Gourmet Heaven for Leftovers
Are you ready for the big day tomorrow? But more importantly, do you know what you’re going to do with all those turkey leftovers? I actually look forward to the challenge of transforming yesterday’s feast into an exciting new meal. There are few leftovers that I haven’t attempted and succeeded at converting into delicious, crispy Croquettes. I grew up spoiled with exposure to a wide variety of multi-cultural foods, including my Spanish grandmother and Cuban mother’s Spanish-style Croquetas which we looked forward to after ever Thanksgiving holiday.
These are not your ordinary packed meat and potatoes, smothered in bread crumbs and deep-fried until crisp. In Spain, croquetas are a delicacy that can be enjoyed as an appetizer at a Tapas bar or as a full, gourmet meal. Only the best of ingredients go into the making of their smooth, savory, melt-in-your mouth fillings.
Thanks to my creative cooking and some help from my trusty food processor, we enjoy croquettes just amount anytime I cook a little bit too much of something.
Croquettes can be made from just about anything; you just need something creamy or starchy to bind the filling. Some countries exclusively make them from starchy potatoes and other vegetables or exclusively from meat. Other countries use potatoes instead of bechamel as the binding agent. Below I am sharing my mother’s amazing recipe for Chicken Croquetas, but you can substitute the ground chicken with ham, turkey, pork, fish, lamb or just about any other meat you can imagine. I have made croquettes out of leftover mashed potatoes, couscous and even risotto. In Italy, we call these Arancini and they are out of this world! In Arancini, the creamy starch in the risotto works as the binding agent.
Molded to Perfection
It’s important that your filling have the right consistency so that you can easily roll it into a ball or long cylinder. If your filling is too soft, it is much harder and messier to work with, but with some patience and heavily floured hands, it is possible to make something delicious out of a runny mess. Believe me, I have tried!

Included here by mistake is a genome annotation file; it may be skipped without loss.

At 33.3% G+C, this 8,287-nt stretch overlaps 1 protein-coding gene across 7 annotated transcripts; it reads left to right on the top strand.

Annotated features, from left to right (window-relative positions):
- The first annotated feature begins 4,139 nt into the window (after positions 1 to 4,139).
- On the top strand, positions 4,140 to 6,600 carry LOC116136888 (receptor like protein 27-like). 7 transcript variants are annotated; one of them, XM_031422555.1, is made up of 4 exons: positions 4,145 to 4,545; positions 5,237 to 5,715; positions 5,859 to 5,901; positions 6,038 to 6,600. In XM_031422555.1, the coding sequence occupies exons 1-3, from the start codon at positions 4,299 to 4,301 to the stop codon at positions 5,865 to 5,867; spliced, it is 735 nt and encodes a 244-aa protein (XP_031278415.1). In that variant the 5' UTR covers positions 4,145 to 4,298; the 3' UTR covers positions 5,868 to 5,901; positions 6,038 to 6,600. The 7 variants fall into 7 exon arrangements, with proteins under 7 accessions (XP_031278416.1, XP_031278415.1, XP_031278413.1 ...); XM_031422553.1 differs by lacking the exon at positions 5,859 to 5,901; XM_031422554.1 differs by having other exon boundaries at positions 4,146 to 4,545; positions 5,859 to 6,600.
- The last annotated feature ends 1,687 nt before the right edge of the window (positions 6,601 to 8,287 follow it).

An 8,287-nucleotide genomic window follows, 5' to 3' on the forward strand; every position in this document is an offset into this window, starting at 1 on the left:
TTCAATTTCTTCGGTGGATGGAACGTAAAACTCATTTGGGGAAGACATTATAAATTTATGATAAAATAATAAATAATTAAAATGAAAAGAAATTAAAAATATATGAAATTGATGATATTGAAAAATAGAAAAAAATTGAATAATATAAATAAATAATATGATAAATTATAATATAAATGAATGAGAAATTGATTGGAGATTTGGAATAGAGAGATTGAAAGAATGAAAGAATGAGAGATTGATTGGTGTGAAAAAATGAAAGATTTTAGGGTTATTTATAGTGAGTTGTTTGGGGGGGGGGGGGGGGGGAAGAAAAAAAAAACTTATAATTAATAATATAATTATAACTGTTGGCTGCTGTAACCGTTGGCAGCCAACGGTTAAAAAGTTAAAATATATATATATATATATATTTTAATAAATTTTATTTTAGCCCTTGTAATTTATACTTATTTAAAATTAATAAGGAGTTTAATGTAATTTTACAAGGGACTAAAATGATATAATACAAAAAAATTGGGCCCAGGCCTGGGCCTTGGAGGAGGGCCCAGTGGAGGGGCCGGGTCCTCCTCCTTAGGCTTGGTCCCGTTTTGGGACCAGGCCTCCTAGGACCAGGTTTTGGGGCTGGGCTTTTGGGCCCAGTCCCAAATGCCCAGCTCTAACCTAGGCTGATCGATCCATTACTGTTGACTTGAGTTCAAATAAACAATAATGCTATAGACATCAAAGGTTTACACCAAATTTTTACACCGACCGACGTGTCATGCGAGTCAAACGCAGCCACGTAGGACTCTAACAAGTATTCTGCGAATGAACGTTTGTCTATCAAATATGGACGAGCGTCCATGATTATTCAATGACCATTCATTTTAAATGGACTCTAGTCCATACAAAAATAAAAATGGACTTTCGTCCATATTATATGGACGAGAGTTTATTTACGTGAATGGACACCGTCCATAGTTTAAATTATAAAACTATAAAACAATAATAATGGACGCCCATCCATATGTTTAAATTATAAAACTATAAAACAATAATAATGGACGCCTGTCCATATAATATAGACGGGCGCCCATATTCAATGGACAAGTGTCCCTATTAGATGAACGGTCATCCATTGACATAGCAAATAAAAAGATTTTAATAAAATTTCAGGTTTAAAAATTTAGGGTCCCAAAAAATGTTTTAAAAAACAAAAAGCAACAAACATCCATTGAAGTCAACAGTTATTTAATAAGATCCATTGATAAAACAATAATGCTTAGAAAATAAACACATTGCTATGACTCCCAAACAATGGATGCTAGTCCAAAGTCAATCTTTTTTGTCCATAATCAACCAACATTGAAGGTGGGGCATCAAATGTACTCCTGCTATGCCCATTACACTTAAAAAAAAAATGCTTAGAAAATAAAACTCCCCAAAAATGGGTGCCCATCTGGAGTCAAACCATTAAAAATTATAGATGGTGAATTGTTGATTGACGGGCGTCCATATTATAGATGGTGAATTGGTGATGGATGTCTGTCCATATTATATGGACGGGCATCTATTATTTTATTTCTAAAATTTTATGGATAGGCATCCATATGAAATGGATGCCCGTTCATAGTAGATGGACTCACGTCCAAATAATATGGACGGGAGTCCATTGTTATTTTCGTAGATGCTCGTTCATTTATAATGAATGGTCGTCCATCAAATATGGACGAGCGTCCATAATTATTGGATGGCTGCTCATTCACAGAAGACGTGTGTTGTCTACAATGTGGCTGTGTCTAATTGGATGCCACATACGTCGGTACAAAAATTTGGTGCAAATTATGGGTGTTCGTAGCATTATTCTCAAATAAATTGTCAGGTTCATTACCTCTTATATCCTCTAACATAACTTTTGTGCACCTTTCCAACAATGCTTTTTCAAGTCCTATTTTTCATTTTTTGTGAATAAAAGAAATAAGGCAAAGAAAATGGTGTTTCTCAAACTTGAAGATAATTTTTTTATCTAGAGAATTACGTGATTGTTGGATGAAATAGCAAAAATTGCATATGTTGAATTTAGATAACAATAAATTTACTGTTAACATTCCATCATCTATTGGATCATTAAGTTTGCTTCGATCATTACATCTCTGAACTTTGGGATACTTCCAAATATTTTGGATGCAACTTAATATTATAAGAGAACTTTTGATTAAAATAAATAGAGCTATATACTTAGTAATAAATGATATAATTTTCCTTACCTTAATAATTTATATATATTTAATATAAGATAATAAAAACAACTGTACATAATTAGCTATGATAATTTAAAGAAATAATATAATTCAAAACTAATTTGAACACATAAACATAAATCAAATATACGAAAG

Once you have molded your filling into its desired shape, you will coat them with breadcrumbs. At this point you can freeze your croquettes between layers of wax paper and save for another time. I have several different flavors of croquettes waiting for us in the freezer for a busy day when I otherwise don’t have time to get a delicious, home-made meal on the table.
The Breading and Fry
If you are planning to fry croquettes immediately, you will need to dip them in egg wash (beaten egg with a tablespoon of water or milk) and again roll with bread crumbs. If your filling was exceptionally soft and difficult to work with, you might be best off going with a third coating of egg and bread crumbs.
After I have formed and breaded my croquettes, I let them rest in the refrigerator for at least 30 minutes so they don’t fall apart in the oil, but you can certainly leave them in there for several hours. The key to frying these is to get the oil very hot. You can test it by dropping a little bread crumb flake and if it sizzles, it’s ready to go.
Many people deep fry their croquettes. Not only do I not own a deep fryer, but I also don’t like waste in my kitchen. All the croquettes need is about 1/2 inch of oil, so I use a tiny saucepan and turn the croquettes until they are crispy, golden brown on the outside and warm, creamy and savory on the inside.
If you are making a large batch of these for a party, you can place them in a low temperature oven to keep them warm. Serve them with your favorite dipping sauce, like Alabama White Sauce.
Suggested Wine Pairings
These delicate Spanish-style chicken croquetas call for a rich Rioja white or red wine. A sparkling Spanish Cava would also be a great choice when serving these as an appetizer.
If you’re serving the croquettes with a strong sauce, you should consider pairing the wine with the sauce. With a lemony, tangy sauce, try a crisp, acidic white like Sauvignon Blanc. With a spicy, rich sauce, try an equally spicy wine with dark red fruit, like a Malbec or Zinfandel. With an acidic tomato or red pepper-based sauce, like Spanish Romesco, try a red with soft tannins and bright flavors like a Spanish Tempranillo or Italian Montepulciano d’Abruzzo. And finally, if you are serving croquettes with a creamy mustard sauce, look for an elegant Chardonnay or Chablis.